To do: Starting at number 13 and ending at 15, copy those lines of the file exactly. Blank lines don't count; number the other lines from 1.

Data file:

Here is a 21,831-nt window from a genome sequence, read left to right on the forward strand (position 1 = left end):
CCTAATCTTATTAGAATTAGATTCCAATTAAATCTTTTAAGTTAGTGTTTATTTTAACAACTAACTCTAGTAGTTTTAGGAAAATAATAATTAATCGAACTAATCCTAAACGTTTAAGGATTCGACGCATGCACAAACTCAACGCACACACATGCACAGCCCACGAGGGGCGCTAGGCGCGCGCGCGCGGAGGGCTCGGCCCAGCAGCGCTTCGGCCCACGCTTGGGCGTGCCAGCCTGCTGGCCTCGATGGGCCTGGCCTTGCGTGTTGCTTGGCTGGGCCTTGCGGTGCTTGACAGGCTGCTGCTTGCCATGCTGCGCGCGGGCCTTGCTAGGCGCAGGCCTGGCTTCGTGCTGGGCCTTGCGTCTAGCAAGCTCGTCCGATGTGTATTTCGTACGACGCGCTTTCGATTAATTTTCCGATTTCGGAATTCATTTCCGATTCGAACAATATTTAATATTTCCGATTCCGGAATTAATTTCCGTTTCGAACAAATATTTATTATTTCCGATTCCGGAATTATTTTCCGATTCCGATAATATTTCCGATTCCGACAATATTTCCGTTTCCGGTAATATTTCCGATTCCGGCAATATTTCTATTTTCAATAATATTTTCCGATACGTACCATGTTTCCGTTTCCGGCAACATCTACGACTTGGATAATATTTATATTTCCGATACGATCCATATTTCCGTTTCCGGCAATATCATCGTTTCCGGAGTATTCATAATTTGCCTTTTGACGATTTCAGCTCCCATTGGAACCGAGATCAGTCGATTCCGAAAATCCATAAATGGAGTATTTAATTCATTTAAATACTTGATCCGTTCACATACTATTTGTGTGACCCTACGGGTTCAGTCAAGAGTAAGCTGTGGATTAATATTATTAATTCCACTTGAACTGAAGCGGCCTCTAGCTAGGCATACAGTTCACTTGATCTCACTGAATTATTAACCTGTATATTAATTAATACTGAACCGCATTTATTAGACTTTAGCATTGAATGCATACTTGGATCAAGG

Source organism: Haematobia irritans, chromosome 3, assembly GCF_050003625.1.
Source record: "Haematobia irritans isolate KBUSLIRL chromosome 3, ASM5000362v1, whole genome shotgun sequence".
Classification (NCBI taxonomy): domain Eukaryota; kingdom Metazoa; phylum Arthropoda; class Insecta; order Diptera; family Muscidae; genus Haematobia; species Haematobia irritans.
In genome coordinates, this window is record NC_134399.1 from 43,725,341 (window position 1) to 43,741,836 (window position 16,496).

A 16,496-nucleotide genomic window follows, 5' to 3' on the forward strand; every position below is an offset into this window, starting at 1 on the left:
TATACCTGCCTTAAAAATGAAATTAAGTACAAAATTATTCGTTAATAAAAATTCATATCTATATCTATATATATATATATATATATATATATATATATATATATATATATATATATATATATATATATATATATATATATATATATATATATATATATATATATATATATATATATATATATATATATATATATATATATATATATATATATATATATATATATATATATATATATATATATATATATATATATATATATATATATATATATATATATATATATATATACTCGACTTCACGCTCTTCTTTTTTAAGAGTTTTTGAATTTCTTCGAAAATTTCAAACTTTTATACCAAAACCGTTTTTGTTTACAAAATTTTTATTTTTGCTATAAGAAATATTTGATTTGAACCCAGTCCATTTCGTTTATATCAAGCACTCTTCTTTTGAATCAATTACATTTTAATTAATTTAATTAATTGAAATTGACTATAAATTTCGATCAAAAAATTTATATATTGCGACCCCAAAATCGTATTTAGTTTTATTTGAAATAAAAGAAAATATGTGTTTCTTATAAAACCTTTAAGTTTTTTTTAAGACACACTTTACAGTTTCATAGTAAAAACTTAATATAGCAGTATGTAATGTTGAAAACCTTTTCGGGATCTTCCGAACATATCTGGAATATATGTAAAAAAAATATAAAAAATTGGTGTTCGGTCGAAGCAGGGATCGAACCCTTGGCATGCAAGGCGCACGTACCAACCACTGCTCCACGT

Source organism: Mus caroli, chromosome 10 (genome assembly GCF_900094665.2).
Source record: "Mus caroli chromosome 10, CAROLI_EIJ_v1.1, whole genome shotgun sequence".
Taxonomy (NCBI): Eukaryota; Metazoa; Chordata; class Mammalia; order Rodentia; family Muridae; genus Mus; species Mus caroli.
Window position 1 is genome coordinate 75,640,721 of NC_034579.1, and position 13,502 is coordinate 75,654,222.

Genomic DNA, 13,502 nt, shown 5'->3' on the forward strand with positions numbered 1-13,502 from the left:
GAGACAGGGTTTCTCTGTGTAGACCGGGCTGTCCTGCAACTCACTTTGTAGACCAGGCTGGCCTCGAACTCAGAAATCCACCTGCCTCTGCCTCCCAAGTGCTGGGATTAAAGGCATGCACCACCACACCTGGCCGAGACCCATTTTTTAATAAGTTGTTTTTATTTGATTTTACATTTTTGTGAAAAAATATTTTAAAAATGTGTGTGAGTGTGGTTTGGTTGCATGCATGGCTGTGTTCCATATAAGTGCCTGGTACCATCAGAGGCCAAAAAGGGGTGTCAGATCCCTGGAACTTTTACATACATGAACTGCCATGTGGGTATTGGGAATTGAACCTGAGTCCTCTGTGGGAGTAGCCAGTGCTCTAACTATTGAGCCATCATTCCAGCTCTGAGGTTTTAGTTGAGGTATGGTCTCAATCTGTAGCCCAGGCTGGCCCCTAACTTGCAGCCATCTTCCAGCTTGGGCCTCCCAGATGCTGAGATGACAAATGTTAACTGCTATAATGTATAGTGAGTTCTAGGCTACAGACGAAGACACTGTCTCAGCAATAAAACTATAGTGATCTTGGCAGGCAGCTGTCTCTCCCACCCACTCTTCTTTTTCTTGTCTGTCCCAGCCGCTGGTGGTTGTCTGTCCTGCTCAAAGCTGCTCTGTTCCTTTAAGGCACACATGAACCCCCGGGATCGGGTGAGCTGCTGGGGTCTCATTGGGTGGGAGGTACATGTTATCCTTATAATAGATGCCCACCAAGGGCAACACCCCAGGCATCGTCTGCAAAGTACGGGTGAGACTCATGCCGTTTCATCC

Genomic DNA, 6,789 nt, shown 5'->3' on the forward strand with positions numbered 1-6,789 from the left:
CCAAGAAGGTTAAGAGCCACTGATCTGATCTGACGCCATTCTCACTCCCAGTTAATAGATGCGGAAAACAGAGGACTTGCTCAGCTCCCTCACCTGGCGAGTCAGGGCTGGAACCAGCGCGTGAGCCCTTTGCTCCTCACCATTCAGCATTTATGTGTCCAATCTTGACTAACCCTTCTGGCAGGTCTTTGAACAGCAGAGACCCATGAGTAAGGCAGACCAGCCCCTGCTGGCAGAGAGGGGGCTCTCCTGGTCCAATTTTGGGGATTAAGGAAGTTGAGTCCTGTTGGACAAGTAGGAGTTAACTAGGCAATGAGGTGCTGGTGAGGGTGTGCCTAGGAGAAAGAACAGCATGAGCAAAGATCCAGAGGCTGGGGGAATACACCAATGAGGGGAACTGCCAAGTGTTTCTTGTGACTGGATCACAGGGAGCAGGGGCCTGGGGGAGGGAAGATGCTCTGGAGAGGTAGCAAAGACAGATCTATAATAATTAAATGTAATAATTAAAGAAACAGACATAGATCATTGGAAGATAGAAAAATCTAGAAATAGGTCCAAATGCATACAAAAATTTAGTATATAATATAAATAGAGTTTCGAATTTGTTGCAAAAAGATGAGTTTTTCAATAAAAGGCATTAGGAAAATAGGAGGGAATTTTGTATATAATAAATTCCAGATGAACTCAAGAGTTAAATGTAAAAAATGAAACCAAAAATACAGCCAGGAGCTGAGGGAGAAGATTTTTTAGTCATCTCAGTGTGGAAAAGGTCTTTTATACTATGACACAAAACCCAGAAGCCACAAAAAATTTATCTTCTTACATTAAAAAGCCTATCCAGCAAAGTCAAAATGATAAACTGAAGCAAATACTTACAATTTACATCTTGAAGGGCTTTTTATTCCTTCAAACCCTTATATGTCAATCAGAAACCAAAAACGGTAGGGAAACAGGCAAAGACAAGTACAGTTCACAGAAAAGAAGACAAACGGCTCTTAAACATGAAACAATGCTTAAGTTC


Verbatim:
Genomic DNA, 13,502 nt, shown 5'->3' on the forward strand with positions numbered 1-13,502 from the left:
GAGACAGGGTTTCTCTGTGTAGACCGGGCTGTCCTGCAACTCACTTTGTAGACCAGGCTGGCCTCGAACTCAGAAATCCACCTGCCTCTGCCTCCCAAGTGCTGGGATTAAAGGCATGCACCACCACACCTGGCCGAGACCCATTTTTTAATAAGTTGTTTTTATTTGATTTTACATTTTTGTGAAAAAATATTTTAAAAATGTGTGTGAGTGTGGTTTGGTTGCATGCATGGCTGTGTTCCATATAAGTGCCTGGTACCATCAGAGGCCAAAAAGGGGTGTCAGATCCCTGGAACTTTTACATACATGAACTGCCATGTGGGTATTGGGAATTGAACCTGAGTCCTCTGTGGGAGTAGCCAGTGCTCTAACTATTGAGCCATCATTCCAGCTCTGAGGTTTTAGTTGAGGTATGGTCTCAATCTGTAGCCCAGGCTGGCCCCTAACTTGCAGCCATCTTCCAGCTTGGGCCTCCCAGATGCTGAGATGACAAATGTTAACTGCTATAATGTATAGTGAGTTCTAGGCTACAGACGAAGACACTGTCTCAGCAATAAAACTATAGTGATCTTGGCAGGCAGCTGTCTCTCCCACCCACTCTTCTTTTTCTTGTCTGTCCCAGCCGCTGGTGGTTGTCTGTCCTGCTCAAAGCTGCTCTGTTCCTTTAAGGCACACATGAACCCCCGGGATCGGGTGAGCTGCTGGGGTCTCATTGGGTGGGAGGTACATGTTATCCTTATAATAGATGCCCACCAAGGGCAACACCCCAGGCATCGTCTGCAAAGTACGGGTGAGACTCATGCCGTTTCATCC

Genomic DNA, 6,789 nt, shown 5'->3' on the forward strand with positions numbered 1-6,789 from the left: